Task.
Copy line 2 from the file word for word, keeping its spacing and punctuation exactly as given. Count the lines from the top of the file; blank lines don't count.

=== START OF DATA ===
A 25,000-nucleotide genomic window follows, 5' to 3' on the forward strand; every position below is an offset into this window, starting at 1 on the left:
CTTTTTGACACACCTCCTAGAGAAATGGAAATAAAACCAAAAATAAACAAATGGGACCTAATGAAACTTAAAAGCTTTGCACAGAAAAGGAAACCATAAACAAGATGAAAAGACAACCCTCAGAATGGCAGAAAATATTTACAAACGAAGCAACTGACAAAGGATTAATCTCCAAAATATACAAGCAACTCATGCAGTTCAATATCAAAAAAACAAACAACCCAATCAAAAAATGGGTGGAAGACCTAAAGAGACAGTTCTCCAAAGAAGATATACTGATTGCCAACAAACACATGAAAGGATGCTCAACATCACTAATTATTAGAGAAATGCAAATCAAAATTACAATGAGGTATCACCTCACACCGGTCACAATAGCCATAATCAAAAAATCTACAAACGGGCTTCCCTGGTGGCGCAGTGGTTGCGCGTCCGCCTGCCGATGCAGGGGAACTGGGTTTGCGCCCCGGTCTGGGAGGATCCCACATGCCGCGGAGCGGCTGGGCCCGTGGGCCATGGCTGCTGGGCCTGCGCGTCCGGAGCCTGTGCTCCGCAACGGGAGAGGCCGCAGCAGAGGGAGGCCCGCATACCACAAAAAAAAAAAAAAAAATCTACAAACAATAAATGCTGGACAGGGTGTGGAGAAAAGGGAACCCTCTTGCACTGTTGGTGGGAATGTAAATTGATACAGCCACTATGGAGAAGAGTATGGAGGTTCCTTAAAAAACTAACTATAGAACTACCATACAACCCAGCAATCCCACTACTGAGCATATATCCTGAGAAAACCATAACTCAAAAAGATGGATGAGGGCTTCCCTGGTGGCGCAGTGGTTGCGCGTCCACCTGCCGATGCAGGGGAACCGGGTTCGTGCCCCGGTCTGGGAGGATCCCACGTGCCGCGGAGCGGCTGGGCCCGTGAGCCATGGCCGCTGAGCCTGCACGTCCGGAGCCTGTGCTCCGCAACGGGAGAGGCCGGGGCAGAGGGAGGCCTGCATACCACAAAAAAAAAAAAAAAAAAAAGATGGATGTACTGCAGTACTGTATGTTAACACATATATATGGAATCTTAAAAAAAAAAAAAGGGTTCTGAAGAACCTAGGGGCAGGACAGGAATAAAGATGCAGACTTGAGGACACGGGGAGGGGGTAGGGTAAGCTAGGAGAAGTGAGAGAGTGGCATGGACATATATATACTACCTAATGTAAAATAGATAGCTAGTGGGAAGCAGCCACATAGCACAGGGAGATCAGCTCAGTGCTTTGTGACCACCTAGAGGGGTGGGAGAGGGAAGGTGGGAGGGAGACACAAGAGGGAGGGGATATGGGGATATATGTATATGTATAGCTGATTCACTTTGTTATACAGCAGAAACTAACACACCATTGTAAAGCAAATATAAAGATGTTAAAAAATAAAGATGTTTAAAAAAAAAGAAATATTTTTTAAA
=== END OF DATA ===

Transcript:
CTTTTTGACACACCTCCTAGAGAAATGGAAATAAAACCAAAAATAAACAAATGGGACCTAATGAAACTTAAAAGCTTTGCACAGAAAAGGAAACCATAAACAAGATGAAAAGACAACCCTCAGAATGGCAGAAAATATTTACAAACGAAGCAACTGACAAAGGATTAATCTCCAAAATATACAAGCAACTCATGCAGTTCAATATCAAAAAAACAAACAACCCAATCAAAAAATGGGTGGAAGACCTAAAGAGACAGTTCTCCAAAGAAGATATACTGATTGCCAACAAACACATGAAAGGATGCTCAACATCACTAATTATTAGAGAAATGCAAATCAAAATTACAATGAGGTATCACCTCACACCGGTCACAATAGCCATAATCAAAAAATCTACAAACGGGCTTCCCTGGTGGCGCAGTGGTTGCGCGTCCGCCTGCCGATGCAGGGGAACTGGGTTTGCGCCCCGGTCTGGGAGGATCCCACATGCCGCGGAGCGGCTGGGCCCGTGGGCCATGGCTGCTGGGCCTGCGCGTCCGGAGCCTGTGCTCCGCAACGGGAGAGGCCGCAGCAGAGGGAGGCCCGCATACCACAAAAAAAAAAAAAAAAATCTACAAACAATAAATGCTGGACAGGGTGTGGAGAAAAGGGAACCCTCTTGCACTGTTGGTGGGAATGTAAATTGATACAGCCACTATGGAGAAGAGTATGGAGGTTCCTTAAAAAACTAACTATAGAACTACCATACAACCCAGCAATCCCACTACTGAGCATATATCCTGAGAAAACCATAACTCAAAAAGATGGATGAGGGCTTCCCTGGTGGCGCAGTGGTTGCGCGTCCACCTGCCGATGCAGGGGAACCGGGTTCGTGCCCCGGTCTGGGAGGATCCCACGTGCCGCGGAGCGGCTGGGCCCGTGAGCCATGGCCGCTGAGCCTGCACGTCCGGAGCCTGTGCTCCGCAACGGGAGAGGCCGGGGCAGAGGGAGGCCTGCATACCACAAAAAAAAAAAAAAAAAAAAGATGGATGTACTGCAGTACTGTATGTTAACACATATATATGGAATCTTAAAAAAAAAAAAAGGGTTCTGAAGAACCTAGGGGCAGGACAGGAATAAAGATGCAGACTTGAGGACACGGGGAGGGGGTAGGGTAAGCTAGGAGAAGTGAGAGAGTGGCATGGACATATATATACTACCTAATGTAAAATAGATAGCTAGTGGGAAGCAGCCACATAGCACAGGGAGATCAGCTCAGTGCTTTGTGACCACCTAGAGGGGTGGGAGAGGGAAGGTGGGAGGGAGACACAAGAGGGAGGGGATATGGGGATATATGTATATGTATAGCTGATTCACTTTGTTATACAGCAGAAACTAACACACCATTGTAAAGCAAATATAAAGATGTTAAAAAATAAAGATGTTTAAAAAAAAAGAAATATTTTTTAAA